When the word was out that there would be a musical made of the 2002 film, Far from Heaven, by the team that created Gray Gardens and starring Kelli O’Hara as Cathy, I was intrigued and excited. There is something lyrical in that film and the highly emotional issues facing the characters of the story are ripe for strong musical moments. The whole project makes sense, however, what I forgot is how uneasy the film left me feeling––how unsettled and unresolved. The same goes for the musical now running at Playwrights Horizons.
Richard Greenberg has written the book from the Todd Haynes screenplay, Michael Korie has written the lyrics and Scott Frankel has composed beautiful music. There is an uneven feeling in this collaboration, for chunks of the show are sung through and then the show switches to spoken book scenes. When and where the authors feel a character should sing rather than talk seems to have no rhyme or reason––the way in which this story is told in words and music is inconsistent. Also, there are no stand out numbers. Songs tend to die out and the show moves on, leaving a question hanging as to whether or not the audience should have applauded and mostly we don’t––but at odd times we do. Over all, aside from the unnecessary chatty recitative that sometimes happens––especially with the two kids––the score is very pretty. Especially nice is the opening, “Autumn in Connecticut,” which makes one feel that a treat is in store and it almost is.
Kelli O’Hara enters to warm applause, justified by her winning performances of past years, and sings the score in her crystal clear soprano and with her usual passion. Although she has many solo moments, including the fine “Tuesdays, Thursdays,” most of her songs are shared. Quite a few are shared with Isaiah Johnson as Raymond Deagan, the black gardner who she dares to fall in love with while struggling through a marriage to her gay husband, Frank. Frank is played with brooding angst by Steven Pasquale, who sings his few impassioned songs with a stellar voice. These three leads make the show quite a Big Sing worth the price of admission, even as the story is downbeat and wallows in hopelessness.
The story is set in the 1950s and the trials of a gay man trying to cope with his “problem” and his wife trying to hold the family together attempts to depict the situation realistically. This musical telling of the serious story of the film has been true to its source, however, this is a musical and therefore a new take might have been employed to leave us feeling better about the journey by the final curtain. Ms. O’Hara’s simple smile at the very end of the show suggests that she will move on to better times, but that isn’t really enough to relieve us from the burden of the dark ‘50s. After all, Cathy now has a broken family, she must give up her relationship with Raymond just as it was beginning and although Frank has found a boyfriend, his world is depicted as shadowy and we never see the couple in harmony. At least Frank hasn’t committed suicide, which he would have had the piece been written in the ‘50s instead of about the ‘50s.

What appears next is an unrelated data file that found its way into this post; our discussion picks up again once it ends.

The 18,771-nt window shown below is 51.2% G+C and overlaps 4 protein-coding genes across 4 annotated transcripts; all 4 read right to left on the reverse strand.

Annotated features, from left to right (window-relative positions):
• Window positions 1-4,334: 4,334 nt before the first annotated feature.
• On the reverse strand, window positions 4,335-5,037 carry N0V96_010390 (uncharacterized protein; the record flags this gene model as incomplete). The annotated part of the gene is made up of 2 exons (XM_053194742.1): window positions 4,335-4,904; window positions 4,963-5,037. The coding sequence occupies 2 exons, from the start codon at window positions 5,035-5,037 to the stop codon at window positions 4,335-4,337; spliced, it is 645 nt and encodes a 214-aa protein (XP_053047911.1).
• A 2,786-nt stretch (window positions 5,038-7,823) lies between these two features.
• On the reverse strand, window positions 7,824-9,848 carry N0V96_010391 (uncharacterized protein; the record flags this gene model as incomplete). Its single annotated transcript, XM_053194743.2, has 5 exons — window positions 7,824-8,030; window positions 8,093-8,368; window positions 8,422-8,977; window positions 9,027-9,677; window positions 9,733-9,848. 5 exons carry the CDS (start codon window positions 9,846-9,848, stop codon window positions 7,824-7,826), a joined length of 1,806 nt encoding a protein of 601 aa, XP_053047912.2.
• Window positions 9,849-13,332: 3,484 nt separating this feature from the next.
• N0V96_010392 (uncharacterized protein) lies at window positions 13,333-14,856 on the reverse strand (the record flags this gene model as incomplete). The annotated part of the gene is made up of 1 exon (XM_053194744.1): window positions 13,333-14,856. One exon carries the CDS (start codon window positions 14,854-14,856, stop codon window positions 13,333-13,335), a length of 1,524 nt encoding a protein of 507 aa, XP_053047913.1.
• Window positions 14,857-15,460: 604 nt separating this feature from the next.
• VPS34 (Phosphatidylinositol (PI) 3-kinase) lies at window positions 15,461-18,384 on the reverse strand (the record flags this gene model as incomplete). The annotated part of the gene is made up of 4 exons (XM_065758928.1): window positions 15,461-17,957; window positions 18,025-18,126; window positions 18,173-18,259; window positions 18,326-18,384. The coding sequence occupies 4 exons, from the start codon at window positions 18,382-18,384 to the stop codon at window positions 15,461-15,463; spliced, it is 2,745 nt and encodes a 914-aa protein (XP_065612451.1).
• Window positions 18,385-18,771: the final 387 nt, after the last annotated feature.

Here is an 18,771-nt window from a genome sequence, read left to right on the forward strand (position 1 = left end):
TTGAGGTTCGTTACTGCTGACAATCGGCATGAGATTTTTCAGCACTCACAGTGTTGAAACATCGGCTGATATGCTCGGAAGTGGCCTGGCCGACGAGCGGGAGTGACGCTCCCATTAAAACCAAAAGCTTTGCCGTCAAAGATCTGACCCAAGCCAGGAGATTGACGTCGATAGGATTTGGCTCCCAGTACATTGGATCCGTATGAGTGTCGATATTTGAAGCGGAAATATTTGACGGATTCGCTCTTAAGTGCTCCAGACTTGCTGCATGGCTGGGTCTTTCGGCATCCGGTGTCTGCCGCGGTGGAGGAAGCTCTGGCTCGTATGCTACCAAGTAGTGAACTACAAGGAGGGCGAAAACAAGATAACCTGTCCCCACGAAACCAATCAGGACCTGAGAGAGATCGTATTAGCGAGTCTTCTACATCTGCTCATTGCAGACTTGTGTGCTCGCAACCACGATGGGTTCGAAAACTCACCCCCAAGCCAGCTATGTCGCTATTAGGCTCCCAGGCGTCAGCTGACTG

Michael Greif has directed the play to expose its greatest emotional extremes. His economical staging makes good use of Allan Moyer’s sparse set of three moving units, aided by Peter Nigrini’s helpful projections. Catherine Zuber has dressed the cast in high ‘50s fashion, reminding us beyond a doubt as to what era we are dealing with. Bruce Coughlin’s orchestrations make the band of 12 musicians sound like double the players.
This is a chamber musical filled with many beautiful things, but it is about sadness, social cruelty, injustice, prejudice and the ways people are helpless victims of their times––times we have largely left behind, but recent enough that it hurts to revisit them.